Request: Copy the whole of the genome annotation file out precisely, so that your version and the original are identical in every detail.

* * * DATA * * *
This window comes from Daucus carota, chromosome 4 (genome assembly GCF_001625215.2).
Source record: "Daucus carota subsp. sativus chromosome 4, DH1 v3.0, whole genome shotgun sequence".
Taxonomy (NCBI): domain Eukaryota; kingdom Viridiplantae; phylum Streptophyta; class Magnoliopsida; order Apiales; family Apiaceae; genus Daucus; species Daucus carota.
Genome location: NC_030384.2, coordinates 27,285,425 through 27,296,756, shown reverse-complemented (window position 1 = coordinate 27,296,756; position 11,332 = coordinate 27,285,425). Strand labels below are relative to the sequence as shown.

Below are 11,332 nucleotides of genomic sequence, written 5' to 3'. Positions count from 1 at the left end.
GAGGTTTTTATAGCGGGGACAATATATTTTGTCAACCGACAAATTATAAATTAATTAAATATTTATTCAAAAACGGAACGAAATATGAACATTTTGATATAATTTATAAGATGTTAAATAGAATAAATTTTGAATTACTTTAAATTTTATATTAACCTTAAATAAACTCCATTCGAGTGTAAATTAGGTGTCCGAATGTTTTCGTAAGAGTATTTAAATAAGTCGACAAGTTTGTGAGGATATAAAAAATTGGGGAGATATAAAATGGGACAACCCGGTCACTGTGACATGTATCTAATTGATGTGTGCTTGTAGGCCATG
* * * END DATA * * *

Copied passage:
This window comes from Daucus carota, chromosome 4 (genome assembly GCF_001625215.2).
Source record: "Daucus carota subsp. sativus chromosome 4, DH1 v3.0, whole genome shotgun sequence".
Taxonomy (NCBI): domain Eukaryota; kingdom Viridiplantae; phylum Streptophyta; class Magnoliopsida; order Apiales; family Apiaceae; genus Daucus; species Daucus carota.
Genome location: NC_030384.2, coordinates 27,285,425 through 27,296,756, shown reverse-complemented (window position 1 = coordinate 27,296,756; position 11,332 = coordinate 27,285,425). Strand labels below are relative to the sequence as shown.

Below are 11,332 nucleotides of genomic sequence, written 5' to 3'. Positions count from 1 at the left end.
GAGGTTTTTATAGCGGGGACAATATATTTTGTCAACCGACAAATTATAAATTAATTAAATATTTATTCAAAAACGGAACGAAATATGAACATTTTGATATAATTTATAAGATGTTAAATAGAATAAATTTTGAATTACTTTAAATTTTATATTAACCTTAAATAAACTCCATTCGAGTGTAAATTAGGTGTCCGAATGTTTTCGTAAGAGTATTTAAATAAGTCGACAAGTTTGTGAGGATATAAAAAATTGGGGAGATATAAAATGGGACAACCCGGTCACTGTGACATGTATCTAATTGATGTGTGCTTGTAGGCCATG